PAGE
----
Tony Ezimakor: The DSS Detention Of Independent Journalist
By holding the Abuja Bureau Chief of INDEPENDENT Newspapers, Tony Ezimakor, in its custody for clear six days, the Department of State Services (DSS) unfortunately may have inadvertently signposted the displeasure of the administration for a free press. This is sad, coming at a time that the country is trying to get a firmer footing on democracy.
In this age and era, the acts of using security agencies to harass, intimidate and cajole the mass media from performing their constitutionally recognised role of being the watchdog of the society is unconscionable. Besides, such acts negate the complimentary nature of the press to government, in developing the country. President Muhammadu Buhari should prevail on the DSS and other over-enthusiastic security agencies from acting in a manner detrimental to democracy.
Ezimakor was arrested last week Wednesday when he reported to the Abuja headquarters of the DSS, in honour of an invitation to Independent Newspaper. He was held in captivity since then and only released on Tuesday night. All through the period, DSS did not formally disclose his offence or that of the newspaper he represented.
His detention was however believed to be in connection with the newspaper’s story of February 21, 2018, on the payment of about $2 million ransom to Boko Haram insurgents for the release of 82 abducted girl-pupils in a government secondary school in Chibok, Borno State. The story hinted on how the negotiations had apparently been turned into a commercial venture, perhaps to the detriment of the nation.
Understandably the detention had attracted wide condemnations from groups and individuals across the country and the world, as an official attempt to muzzle the press. Ezimakor had reportedly been pressurised to disclose his source of information on the news story. Those who criticised the DSS action include the Nigerian Union of Journalists, lawyers, human rights organisations, civil society groups and several concerned citizens.
In addition to detaining the journalist, the DSS had on Friday also raided Ezimakor’s residence in Abuja, taking away his laptop, personal and official documents as well as other belongings. The thrust of the reactions on the agency’s action was that the detention was unconstitutional, a violation of Ezimakor’s fundamental rights and an unsavory attempt to repress the media from carrying out their constitutional duties.
We appreciate the concern of all groups and individuals whose protest over the incident eventually led to Ezimakor’s release. Granted that the performance of journalistic duties can sometimes run into conflict with the operation of national security mechanism, arresting and detaining journalists arbitrarily and in disregard of due process cannot be an accepted way to reconcile the conflict.
Section 39 of the 1999 Constitution as amended provides that “every person shall be entitled to freedom of expression, including freedom to hold opinions and to receive and impart ideas and information without interference.” Under section 22 of the same Constitution, the media has a duty, as the fourth estate of the realm, to make public officials accountable to the people.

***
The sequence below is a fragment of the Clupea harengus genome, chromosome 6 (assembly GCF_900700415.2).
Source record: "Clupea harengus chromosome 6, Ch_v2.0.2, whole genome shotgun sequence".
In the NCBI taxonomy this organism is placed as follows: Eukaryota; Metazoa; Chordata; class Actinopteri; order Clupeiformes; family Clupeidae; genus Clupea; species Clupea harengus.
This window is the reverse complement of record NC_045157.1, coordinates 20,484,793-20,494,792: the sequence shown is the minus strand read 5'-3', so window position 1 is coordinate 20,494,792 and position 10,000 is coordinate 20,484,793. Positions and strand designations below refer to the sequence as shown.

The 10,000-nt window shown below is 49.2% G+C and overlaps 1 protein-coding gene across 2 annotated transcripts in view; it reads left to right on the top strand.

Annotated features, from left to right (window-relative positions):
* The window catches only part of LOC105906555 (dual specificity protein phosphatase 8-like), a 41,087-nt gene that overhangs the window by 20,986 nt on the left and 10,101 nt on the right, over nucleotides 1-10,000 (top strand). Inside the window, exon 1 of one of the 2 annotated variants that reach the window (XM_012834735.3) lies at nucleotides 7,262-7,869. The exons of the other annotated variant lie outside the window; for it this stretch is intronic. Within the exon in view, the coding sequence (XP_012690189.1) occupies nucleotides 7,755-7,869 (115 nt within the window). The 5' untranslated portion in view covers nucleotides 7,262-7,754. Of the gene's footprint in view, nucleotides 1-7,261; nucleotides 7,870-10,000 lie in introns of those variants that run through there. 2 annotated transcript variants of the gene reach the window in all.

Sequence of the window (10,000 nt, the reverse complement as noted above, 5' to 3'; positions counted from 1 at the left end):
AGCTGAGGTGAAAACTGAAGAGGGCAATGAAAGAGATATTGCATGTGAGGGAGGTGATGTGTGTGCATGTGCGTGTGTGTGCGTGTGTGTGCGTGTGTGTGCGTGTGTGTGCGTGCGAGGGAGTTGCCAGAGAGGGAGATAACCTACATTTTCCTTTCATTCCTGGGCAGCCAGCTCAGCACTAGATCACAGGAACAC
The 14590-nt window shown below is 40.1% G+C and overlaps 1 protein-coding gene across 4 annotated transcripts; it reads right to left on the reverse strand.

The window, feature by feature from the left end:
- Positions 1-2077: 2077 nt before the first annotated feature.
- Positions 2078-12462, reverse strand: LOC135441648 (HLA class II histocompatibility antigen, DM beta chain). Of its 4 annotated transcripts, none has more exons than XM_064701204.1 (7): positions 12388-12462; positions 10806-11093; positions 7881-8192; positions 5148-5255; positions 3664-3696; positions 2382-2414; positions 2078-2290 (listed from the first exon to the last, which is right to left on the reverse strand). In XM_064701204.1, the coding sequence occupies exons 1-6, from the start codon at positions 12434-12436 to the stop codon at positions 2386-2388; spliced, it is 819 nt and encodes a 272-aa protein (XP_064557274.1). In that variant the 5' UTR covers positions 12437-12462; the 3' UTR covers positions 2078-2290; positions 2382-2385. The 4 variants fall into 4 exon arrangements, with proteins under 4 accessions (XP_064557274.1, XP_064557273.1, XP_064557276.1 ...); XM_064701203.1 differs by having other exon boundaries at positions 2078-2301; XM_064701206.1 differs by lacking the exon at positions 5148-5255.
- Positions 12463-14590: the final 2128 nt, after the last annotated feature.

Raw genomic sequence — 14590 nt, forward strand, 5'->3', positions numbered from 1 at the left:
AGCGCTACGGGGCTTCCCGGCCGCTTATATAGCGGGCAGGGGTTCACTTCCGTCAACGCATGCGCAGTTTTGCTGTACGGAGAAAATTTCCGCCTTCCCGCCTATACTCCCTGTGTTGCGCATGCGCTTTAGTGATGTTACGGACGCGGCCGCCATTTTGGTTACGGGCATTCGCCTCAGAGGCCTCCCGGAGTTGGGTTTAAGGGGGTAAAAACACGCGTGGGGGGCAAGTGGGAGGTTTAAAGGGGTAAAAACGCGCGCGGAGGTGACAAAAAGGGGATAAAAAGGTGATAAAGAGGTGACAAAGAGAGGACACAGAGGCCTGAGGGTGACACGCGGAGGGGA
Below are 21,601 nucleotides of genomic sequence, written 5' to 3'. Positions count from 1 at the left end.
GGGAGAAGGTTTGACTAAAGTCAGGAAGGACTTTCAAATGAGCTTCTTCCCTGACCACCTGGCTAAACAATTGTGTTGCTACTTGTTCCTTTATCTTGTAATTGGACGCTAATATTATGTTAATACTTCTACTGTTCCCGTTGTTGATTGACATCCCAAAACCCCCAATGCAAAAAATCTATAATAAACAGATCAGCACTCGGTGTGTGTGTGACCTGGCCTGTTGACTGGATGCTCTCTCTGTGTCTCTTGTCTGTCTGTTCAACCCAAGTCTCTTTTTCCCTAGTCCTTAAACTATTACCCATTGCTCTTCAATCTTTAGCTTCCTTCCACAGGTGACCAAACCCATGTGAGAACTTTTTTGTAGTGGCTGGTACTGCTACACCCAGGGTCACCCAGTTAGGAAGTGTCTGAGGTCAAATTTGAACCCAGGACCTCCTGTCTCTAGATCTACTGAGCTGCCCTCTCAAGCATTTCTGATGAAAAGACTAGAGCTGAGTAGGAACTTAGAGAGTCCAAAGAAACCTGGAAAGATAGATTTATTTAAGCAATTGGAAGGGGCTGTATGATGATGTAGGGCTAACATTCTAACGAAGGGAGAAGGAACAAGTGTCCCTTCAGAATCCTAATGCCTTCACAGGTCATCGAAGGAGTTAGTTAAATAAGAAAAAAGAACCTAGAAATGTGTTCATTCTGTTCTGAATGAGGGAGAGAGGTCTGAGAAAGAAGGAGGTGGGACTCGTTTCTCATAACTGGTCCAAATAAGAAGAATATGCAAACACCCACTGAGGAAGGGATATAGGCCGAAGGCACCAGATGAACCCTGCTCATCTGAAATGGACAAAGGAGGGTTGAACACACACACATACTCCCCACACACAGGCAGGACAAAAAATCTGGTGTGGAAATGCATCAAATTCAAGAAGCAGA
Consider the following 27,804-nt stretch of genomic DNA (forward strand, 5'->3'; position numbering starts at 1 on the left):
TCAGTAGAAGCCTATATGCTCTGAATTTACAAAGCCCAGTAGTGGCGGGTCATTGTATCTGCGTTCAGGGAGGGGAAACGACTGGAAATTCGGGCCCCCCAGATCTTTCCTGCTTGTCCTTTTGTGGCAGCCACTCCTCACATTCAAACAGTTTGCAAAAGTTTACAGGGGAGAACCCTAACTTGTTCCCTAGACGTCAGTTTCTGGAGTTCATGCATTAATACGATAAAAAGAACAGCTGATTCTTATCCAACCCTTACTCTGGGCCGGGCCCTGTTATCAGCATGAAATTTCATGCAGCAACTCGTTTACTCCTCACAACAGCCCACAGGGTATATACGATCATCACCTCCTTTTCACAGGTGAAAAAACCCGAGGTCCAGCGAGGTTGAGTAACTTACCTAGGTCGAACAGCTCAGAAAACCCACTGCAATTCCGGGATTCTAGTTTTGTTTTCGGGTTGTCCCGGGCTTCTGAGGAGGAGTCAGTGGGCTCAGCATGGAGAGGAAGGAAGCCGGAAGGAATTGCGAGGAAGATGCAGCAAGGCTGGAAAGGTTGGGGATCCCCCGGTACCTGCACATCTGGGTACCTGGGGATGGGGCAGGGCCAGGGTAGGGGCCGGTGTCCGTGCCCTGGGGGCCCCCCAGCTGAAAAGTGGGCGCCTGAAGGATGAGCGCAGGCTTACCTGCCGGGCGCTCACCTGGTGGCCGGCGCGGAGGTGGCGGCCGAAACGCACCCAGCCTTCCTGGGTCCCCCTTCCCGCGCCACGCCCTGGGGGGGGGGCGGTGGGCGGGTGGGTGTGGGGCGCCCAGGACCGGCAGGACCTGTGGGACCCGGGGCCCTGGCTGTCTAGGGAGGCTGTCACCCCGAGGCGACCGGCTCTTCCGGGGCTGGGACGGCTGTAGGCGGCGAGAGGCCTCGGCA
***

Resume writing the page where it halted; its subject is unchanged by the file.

These rights are fundamental and should not be flouted lightly. Rather, in furtherance of the democratic system embraced by the government, security agencies or other government agencies should endeavour to state government positions in correction of any perceived error by the news media. In that way, the public is carried along and made to understand the issues at stake.
Government or its agencies should not be too quick to perceive newspapers as working in its opposition, more so as the report in question borders on anti-corruption and public accountability, which are cardinal objectives of the administration. Besides, the Boko Haram insurgency, which is the core issue in the story, is a recurring decimal that has claimed thousands of Nigerian lives and thus become a matter of grave public interest. Any effort, including by newspapers, to unravel and bring it to an end should be appreciated by security agencies.
Government should learn lessons, including the need to respect constitutional provisions relating to liberty of persons particularly when that person is discharging his professional duties as permitted under the constitution and extant laws of the country, as in the case of Tony Ezimakor. In the long run, government or its security agencies stand to gain by courting the media for information that could help to resolve problems of national security such as Boko Haram.
As a last resort, the DSS has the option of seeking legal advice from appropriate quarters to determine if an erring writer has committed an offence known to law; and if he can be appropriately charged to court. But to keep such person in custody with the hope of extracting from him, information obtained by him in confidence is improper and contrary to section 35(2) of the 1999 Constitution.
There is therefore need for the DSS leadership to update its personnel on performing security operations without contravening fundamental constitutional provisions. It is imperative, in the interest of democracy and good governance, for the DSS not to allow a repetition of the INDEPENDENT incident, either with the newspaper or any other medium of communication in the country. This is the norm in all civilised communities globally.